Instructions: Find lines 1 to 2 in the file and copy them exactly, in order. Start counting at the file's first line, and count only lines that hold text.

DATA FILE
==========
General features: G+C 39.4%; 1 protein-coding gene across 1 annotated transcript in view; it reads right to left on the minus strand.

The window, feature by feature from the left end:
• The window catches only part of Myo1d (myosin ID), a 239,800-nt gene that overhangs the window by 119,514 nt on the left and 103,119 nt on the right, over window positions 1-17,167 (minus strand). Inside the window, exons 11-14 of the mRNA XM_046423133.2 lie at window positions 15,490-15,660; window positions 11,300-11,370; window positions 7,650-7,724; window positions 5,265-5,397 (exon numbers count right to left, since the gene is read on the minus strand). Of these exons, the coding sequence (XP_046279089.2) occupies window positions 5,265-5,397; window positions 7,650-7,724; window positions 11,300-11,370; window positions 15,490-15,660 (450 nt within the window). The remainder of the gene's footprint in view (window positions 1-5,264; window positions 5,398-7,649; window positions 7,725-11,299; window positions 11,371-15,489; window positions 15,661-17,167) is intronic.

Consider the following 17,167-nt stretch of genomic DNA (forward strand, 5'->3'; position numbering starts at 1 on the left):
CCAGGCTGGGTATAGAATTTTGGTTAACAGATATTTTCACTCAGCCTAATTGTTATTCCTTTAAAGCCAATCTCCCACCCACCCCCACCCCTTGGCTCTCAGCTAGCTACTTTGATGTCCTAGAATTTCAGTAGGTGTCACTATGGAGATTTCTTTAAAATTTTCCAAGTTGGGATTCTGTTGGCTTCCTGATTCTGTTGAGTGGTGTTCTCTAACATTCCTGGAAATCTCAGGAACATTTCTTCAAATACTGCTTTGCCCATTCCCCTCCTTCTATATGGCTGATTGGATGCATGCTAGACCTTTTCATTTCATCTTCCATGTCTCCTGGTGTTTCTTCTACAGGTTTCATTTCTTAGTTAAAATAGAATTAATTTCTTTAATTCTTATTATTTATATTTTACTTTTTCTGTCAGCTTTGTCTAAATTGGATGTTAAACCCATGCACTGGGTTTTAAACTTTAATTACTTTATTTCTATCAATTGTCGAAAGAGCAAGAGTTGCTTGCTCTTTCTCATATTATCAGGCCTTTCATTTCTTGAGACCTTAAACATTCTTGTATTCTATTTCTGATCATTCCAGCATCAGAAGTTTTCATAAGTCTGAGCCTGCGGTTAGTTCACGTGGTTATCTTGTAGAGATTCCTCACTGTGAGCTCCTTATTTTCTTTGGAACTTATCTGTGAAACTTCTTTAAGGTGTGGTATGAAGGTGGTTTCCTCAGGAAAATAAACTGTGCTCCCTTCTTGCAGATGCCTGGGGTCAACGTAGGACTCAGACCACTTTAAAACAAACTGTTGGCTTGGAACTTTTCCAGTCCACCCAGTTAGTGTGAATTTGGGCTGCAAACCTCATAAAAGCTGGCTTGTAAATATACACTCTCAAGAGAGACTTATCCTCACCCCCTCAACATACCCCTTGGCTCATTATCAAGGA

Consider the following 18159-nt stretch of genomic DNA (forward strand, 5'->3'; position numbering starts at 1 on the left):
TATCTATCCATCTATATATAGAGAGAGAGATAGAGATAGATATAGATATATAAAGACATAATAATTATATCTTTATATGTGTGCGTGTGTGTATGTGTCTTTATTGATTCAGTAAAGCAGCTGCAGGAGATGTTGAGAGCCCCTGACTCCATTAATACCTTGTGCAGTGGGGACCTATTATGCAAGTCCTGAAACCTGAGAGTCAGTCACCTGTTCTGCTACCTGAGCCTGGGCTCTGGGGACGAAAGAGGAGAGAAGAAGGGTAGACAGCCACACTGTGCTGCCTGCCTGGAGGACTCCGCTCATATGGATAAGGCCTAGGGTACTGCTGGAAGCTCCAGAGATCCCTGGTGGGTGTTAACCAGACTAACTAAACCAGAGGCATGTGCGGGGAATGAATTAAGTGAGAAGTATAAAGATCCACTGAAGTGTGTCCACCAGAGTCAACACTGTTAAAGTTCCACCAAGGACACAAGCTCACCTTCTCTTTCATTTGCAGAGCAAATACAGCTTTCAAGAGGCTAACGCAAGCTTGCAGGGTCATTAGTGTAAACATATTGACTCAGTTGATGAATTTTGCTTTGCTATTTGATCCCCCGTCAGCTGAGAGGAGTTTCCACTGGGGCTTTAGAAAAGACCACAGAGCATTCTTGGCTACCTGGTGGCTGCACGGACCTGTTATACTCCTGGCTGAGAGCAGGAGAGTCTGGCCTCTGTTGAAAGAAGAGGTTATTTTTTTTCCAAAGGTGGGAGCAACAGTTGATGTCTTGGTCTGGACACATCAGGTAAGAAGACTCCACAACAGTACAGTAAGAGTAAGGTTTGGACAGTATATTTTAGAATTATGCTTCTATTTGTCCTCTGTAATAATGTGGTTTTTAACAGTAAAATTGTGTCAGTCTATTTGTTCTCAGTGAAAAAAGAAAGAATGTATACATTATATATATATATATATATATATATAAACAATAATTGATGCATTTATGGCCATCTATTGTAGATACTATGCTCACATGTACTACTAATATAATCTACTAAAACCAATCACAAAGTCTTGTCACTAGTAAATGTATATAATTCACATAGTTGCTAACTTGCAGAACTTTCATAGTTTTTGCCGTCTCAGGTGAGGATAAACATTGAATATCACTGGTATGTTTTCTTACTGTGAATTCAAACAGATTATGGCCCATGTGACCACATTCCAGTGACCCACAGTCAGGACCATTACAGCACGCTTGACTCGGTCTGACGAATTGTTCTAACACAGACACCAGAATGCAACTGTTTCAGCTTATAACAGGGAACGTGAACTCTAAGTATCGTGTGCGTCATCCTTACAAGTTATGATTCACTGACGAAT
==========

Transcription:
General features: G+C 39.4%; 1 protein-coding gene across 1 annotated transcript in view; it reads right to left on the minus strand.

The window, feature by feature from the left end: